He describes the ethnic composition of the Old and New Testament worlds and highlights the roles played in the biblical story by people from other ethnic backgrounds than the Israelites, especially black Cushites. The mystery of the people of God as the family of God is integrated into what the church is about as a whole. Though often programmatic out of necessity, family ministry according to my definition represents a philosophy of ministry as well as a strategy for achieving that ministry. The nurture and care of the people of God one to another and to others are the legitimate goals of family ministry, whatever forms the structures take.
Although theology emerges out of ministry as just noted, its ultimate purpose is to organize and discipline the ministry. What follows are five theological principles that seem to me to be central in the formation of a theology of the family. Persons are created in the image of God and are of infinite value. The heart of a theology of the family comes out of an anthropology that is theologically centered in the imago dei.
We are created in the image of God and have infinite value. Therefore, racism, sexism, and classism, etc. Persons are created as relational beings to exist in cohumanity as male and female, not male or female. It is pregnant with meaning. A theology of the family is the simple but profound exegesis of the conjunction.
Few would disagree that universally women are those who are most sensitive to relationships. Perhaps it is the chauvinism in the church that keeps and perpetuates the noun forms of the family, the same chauvinism that limits women from freely expressing their gifts in ministry. The church as the body of Christ is the real presence of the incarnate Christ in the world. The body of Christ is more than a metaphor. It is a mystery. Jesus Christ is alive in the world today, not in some ethereal, new-age sense of the term, but in the mystery of the church as the people of God, a people who live in relationship with one another as family and with those in the world around them.
Jesus Christ is alive today because we are here. The only Christ some people will ever touch will be when they touch our lives, our hands, our compassion, our ministries. A parallel example of this principle occurs in the social psychology of intimate psychosocial networks.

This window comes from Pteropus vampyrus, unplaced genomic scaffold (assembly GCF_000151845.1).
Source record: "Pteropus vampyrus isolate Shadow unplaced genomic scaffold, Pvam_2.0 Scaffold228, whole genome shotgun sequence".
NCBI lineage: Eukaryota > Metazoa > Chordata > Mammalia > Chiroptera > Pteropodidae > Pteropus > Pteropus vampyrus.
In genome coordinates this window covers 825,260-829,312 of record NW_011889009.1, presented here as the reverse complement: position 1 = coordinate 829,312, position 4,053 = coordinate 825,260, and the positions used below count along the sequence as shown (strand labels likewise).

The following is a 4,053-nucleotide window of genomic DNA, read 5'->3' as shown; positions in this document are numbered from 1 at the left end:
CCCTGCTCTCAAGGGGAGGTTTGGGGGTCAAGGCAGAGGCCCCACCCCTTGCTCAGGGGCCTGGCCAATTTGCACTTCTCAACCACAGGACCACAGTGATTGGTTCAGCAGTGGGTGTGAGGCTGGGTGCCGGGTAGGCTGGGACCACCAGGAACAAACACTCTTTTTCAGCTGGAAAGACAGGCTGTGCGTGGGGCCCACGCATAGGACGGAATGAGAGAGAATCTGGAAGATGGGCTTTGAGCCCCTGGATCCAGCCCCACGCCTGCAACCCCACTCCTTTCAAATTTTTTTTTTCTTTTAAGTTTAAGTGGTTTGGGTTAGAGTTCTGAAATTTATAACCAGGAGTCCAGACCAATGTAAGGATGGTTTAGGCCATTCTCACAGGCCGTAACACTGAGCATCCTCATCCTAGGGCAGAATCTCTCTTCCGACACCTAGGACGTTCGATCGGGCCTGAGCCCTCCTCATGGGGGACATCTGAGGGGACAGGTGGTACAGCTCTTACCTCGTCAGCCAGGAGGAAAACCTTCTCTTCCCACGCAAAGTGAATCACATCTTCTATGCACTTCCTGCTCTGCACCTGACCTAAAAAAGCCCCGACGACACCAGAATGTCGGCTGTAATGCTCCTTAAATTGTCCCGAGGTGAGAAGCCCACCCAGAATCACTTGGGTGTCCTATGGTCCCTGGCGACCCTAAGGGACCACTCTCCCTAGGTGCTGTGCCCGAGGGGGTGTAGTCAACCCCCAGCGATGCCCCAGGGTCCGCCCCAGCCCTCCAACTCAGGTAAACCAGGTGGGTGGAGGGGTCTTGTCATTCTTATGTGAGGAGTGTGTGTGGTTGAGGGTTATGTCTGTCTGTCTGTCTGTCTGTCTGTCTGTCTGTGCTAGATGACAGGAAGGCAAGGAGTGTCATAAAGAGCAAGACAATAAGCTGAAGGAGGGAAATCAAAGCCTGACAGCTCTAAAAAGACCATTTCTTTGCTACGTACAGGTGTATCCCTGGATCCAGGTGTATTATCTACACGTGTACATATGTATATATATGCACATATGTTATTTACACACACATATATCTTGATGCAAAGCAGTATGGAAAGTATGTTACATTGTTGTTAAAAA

Both help and healing takes place. If this is true in human relationships in general, how much more so is it true when the people of God become family to one another. In making the body of Christ a vacuous metaphor, we empty the image of its meaning and rob ourselves of a powerful truth. In contrast, when we live together as the body of Christ to one another, we experience the vitality of the living Christ.
The emphasis upon family in the New Testament went far beyond the maintenance of the nuclear family, or the extended family for that matter. The emphasis was intended to make the body of Christ relevant to real people. The people of God as the family of God was to be the ultimate litmus test as to the visage of Christ in the real world. Christianity, if it is going to work, must work in the most intimate of relationships: As the people of God we paint a family portrait as we demonstrate the real presence of Christ in the world through our love for one another.
The church is primarily the people of God and secondarily the place. It is also a fact that the people of God both need and want a place to gather together. My suggestion has more to do with an emphasis. The church exists wherever the people of God are. Thus, it is impossible by definition to sustain an incarnational ministry as the body of Christ if the emphasis is disproportionately placed upon where the people of God gather for a few hours per week.
If the church is only the place, we will subsequently equate family ministry with content, presented to people on a Sunday morning, seated in metal folding chairs, arranged in rows, talking about family rather than becoming family to one another. Family ministry takes place most naturally wherever and whenever people feel most natural. There is something innately artificial about how we are when we come to church as it is commonly constituted.
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Rarely do we talk about our failures and our problems in such a context. When I feel like a failure with my teenage daughter, when she is being so disruptive that I am considering finding a place for her to live outside the home, it is almost impossible to raise these issues at church in the midst of a Sunday School study on the kings of Israel.